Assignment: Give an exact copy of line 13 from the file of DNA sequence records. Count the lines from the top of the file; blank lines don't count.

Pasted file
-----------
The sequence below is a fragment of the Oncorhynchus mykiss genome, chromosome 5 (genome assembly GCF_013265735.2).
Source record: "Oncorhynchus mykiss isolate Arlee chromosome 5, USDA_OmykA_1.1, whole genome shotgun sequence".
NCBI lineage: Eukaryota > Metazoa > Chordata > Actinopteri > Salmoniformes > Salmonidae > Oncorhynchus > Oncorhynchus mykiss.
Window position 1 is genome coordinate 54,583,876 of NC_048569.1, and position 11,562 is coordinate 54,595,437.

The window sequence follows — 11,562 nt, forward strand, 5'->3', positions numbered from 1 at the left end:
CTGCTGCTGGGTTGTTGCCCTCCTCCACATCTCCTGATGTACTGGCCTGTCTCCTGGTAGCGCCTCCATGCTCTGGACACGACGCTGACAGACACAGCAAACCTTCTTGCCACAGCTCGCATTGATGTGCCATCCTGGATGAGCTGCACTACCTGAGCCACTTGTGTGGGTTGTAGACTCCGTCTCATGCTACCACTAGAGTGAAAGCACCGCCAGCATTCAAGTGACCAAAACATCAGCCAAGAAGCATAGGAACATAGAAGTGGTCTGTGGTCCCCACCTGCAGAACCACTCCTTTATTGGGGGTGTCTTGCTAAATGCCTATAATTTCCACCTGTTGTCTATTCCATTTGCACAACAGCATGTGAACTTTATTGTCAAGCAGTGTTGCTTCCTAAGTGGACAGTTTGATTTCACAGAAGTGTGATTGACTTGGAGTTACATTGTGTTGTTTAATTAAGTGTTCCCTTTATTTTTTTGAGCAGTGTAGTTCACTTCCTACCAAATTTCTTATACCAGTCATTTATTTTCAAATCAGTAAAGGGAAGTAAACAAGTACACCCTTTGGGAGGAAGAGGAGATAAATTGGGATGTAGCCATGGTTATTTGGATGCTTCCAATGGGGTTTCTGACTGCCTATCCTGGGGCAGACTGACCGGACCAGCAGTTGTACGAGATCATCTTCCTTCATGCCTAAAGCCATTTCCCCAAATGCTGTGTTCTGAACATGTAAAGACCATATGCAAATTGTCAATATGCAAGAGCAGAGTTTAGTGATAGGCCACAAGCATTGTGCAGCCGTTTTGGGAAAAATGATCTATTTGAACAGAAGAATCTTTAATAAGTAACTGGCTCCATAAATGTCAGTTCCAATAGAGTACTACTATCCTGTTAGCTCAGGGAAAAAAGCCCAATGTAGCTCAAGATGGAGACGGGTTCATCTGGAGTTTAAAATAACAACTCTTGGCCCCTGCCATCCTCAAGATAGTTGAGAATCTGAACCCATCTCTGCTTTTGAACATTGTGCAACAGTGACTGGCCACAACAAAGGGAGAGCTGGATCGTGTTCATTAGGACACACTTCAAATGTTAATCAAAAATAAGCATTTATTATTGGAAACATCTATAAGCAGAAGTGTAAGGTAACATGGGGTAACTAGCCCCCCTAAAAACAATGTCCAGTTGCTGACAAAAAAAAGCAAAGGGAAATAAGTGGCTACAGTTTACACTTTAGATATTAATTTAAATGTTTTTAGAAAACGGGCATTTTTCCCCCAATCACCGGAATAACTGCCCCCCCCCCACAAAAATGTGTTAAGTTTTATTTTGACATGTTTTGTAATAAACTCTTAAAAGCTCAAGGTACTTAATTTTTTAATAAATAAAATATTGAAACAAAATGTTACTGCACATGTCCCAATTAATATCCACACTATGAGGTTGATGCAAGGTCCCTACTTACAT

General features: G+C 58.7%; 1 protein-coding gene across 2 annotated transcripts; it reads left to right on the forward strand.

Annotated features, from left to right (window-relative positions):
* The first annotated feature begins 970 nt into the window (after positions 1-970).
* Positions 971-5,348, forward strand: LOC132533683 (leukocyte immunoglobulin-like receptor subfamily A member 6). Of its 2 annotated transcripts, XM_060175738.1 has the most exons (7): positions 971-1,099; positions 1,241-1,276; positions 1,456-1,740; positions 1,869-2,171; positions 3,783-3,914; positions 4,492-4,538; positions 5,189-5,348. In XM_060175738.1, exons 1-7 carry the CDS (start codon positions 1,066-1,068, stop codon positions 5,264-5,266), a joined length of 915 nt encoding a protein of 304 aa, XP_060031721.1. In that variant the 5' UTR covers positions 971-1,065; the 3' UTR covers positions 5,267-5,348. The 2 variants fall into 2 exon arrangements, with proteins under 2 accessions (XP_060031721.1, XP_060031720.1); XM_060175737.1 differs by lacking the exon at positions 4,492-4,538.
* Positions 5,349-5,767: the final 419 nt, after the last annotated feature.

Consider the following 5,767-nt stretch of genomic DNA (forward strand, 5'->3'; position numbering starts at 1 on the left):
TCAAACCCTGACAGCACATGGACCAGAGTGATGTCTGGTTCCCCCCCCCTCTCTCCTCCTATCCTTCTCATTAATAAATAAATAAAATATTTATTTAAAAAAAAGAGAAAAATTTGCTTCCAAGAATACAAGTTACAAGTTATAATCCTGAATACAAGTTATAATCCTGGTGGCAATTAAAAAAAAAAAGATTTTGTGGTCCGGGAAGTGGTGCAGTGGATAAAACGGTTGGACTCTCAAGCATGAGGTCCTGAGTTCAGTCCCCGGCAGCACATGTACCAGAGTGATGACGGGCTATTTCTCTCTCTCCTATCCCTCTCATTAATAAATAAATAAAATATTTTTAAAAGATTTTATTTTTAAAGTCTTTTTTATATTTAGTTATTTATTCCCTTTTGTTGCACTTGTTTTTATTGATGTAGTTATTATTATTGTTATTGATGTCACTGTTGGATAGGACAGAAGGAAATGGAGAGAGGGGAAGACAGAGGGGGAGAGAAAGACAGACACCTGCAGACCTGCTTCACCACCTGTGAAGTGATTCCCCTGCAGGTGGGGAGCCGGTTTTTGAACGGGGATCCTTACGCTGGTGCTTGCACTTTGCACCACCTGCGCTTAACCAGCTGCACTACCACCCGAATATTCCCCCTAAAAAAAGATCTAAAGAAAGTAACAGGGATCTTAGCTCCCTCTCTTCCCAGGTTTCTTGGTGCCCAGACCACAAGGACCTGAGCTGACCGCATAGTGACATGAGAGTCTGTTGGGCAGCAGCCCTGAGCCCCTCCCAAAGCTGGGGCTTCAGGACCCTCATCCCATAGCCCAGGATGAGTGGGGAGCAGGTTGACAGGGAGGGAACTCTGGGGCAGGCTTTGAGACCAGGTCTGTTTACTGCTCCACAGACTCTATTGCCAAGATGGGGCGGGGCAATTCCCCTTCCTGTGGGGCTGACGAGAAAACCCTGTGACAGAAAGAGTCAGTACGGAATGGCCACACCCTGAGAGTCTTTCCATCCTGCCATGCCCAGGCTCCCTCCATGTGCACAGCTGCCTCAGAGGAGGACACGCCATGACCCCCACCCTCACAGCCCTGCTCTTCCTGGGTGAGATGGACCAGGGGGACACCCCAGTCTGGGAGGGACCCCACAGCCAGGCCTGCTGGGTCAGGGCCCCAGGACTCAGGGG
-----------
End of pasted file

TCAAACCCTGACAGCACATGGACCAGAGTGATGTCTGGTTCCCCCCCCCTCTCTCCTCCTATCCTTCTCATTAATAAATAAATAAAATATTTATTTAAAAAAAAGAGAAAAATTTGCTTCCAAGAATACAAGTTACAAGTTATAATCCTGAATACAAGTTATAATCCTGGTGGCAATTAAAAAAAAAAAGATTTTGTGGTCCGGGAAGTGGTGCAGTGGATAAAACGGTTGGACTCTCAAGCATGAGGTCCTGAGTTCAGTCCCCGGCAGCACATGTACCAGAGTGATGACGGGCTATTTCTCTCTCTCCTATCCCTCTCATTAATAAATAAATAAAATATTTTTAAAAGATTTTATTTTTAAAGTCTTTTTTATATTTAGTTATTTATTCCCTTTTGTTGCACTTGTTTTTATTGATGTAGTTATTATTATTGTTATTGATGTCACTGTTGGATAGGACAGAAGGAAATGGAGAGAGGGGAAGACAGAGGGGGAGAGAAAGACAGACACCTGCAGACCTGCTTCACCACCTGTGAAGTGATTCCCCTGCAGGTGGGGAGCCGGTTTTTGAACGGGGATCCTTACGCTGGTGCTTGCACTTTGCACCACCTGCGCTTAACCAGCTGCACTACCACCCGAATATTCCCCCTAAAAAAAGATCTAAAGAAAGTAACAGGGATCTTAGCTCCCTCTCTTCCCAGGTTTCTTGGTGCCCAGACCACAAGGACCTGAGCTGACCGCATAGTGACATGAGAGTCTGTTGGGCAGCAGCCCTGAGCCCCTCCCAAAGCTGGGGCTTCAGGACCCTCATCCCATAGCCCAGGATGAGTGGGGAGCAGGTTGACAGGGAGGGAACTCTGGGGCAGGCTTTGAGACCAGGTCTGTTTACTGCTCCACAGACTCTATTGCCAAGATGGGGCGGGGCAATTCCCCTTCCTGTGGGGCTGACGAGAAAACCCTGTGACAGAAAGAGTCAGTACGGAATGGCCACACCCTGAGAGTCTTTCCATCCTGCCATGCCCAGGCTCCCTCCATGTGCACAGCTGCCTCAGAGGAGGACACGCCATGACCCCCACCCTCACAGCCCTGCTCTTCCTGGGTGAGATGGACCAGGGGGACACCCCAGTCTGGGAGGGACCCCACAGCCAGGCCTGCTGGGTCAGGGCCCCAGGACTCAGGGG